Follow this recipe for the best panzanella!
Friselle con i Pomodori e le Bruschette
Friselle con pomodori are large croutons served with fresh tomatoes, basil, olive oil and salt. Bruschetta is similar, but instead of croutons, the ingredients are served on toasted bread.
Famous Italian food blogger Sonia Peronaci shows us how to make a perfect Bruschetta Caprese.
Carpaccio di Vitello
Veal carpaccio with arugula and Parmesan cheese is another simple and easy dish to prepare in the summer months.
Choose the very best veal, sliced very thin. Arrange the slices on a platter, sprinkle with arugola and parmesan cheese, then season with olive oil, lemon, salt and pepper. Make sure that the raw meat is of high quality (the equivalent of “sushi grade” – to be eaten raw) and fresh.
An interesting curiosity: carpaccio was invented by Giuseppe Cipriani, founder of the famous Harry’s Bar in Venice, in the 1950s. He prepared this dish for the first time during an exhibition of paintings by the artist Vittore Carpaccio, to follow the needs of the Countess Amalia Nani Mocenigo, who unfortunately was forced to follow a diet that prevented her from eating cooked meat. You may remember Cipriani as the creator of another quintessentially Italian product, the Bellini cocktail, of which we have already talked in one of our articles on Italian food legends.
Prosciutto e Melone, Insalata Caprese and Macedonia di frutta
Great easy and Summer Italian dishes are also Parma ham with melon and Insalata Caprese. In Italy, we usually choose Cantaloupe Melon (the orange one!) to match with some nice prosciutto. Make sure the melon is ripe and sweet by checking its aroma at the greengrocer’s. You just need to smell it to understand if it is ready to be eaten, as ripe melons have a fresh and sweet scent.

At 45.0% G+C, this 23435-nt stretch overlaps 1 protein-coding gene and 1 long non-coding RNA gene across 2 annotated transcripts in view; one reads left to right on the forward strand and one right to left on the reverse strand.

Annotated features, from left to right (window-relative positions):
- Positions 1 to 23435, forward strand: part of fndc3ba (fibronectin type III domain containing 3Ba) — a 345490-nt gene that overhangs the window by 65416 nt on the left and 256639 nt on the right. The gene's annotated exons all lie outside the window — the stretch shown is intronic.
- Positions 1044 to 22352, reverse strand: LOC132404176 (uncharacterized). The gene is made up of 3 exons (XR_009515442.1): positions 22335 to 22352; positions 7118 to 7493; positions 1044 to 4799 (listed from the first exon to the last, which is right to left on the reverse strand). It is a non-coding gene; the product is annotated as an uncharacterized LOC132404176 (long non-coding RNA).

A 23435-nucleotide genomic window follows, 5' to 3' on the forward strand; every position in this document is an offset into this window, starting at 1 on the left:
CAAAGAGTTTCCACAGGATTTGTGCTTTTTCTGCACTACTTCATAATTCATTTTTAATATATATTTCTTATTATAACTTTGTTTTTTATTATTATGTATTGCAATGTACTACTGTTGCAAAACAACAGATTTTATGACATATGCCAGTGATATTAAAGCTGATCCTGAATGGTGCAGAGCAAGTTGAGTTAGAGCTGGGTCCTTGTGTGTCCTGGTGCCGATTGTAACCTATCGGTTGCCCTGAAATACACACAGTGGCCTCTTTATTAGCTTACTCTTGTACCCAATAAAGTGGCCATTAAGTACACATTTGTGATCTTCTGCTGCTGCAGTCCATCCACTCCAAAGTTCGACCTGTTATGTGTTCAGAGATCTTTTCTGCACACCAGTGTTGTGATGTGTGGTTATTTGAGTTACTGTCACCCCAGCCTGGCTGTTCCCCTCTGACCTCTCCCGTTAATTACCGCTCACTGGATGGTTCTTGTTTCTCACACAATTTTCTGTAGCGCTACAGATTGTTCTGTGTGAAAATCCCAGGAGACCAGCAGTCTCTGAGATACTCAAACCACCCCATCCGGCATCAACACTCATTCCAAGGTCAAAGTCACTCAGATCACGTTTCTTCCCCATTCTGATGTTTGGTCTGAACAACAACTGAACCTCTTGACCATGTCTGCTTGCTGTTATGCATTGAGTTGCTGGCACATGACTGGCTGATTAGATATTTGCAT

Caprese salad is a mix of three of the most iconic ingredients of Italian cuisine: tomatoes, mozzarella and fresh basil. Add some olive oil and you’ll have a perfect summer dish. You can personalize the salad with black olives, anchovies or buffalo mozzarella, too. Caprese can be served as a salad, with chopped tomatoes and mozzarella, or as a platter, with slices of tomatoes and mozzarella layered one upon the other.
Macedonia is a mixture of fruit, cut in pieces and seasoned with sugar, lemon or orange juice and sometimes liqueur, such as Grand Marnier or Maraschino. It is a lovely dessert for the summer months, sometimes served also with ice cream. Its concept is the same as fruit salad, but the presence of lemon juice and sugar makes it different in taste and preparation.
All in all, it is easy to see how Italian Summer cuisine tends to be quick to prepare and fresh. Fresh because many of its staples are cold dishes, but also because seasonal fruit and vegetables dominate the list of its ingredients. It is also a type of cuisine where the creativity of the chef is very much protagonist, so just get some fresh ingredients. Get inspired and … buon appetite!
Edited by Francesca Bezzone & Francesco Paladini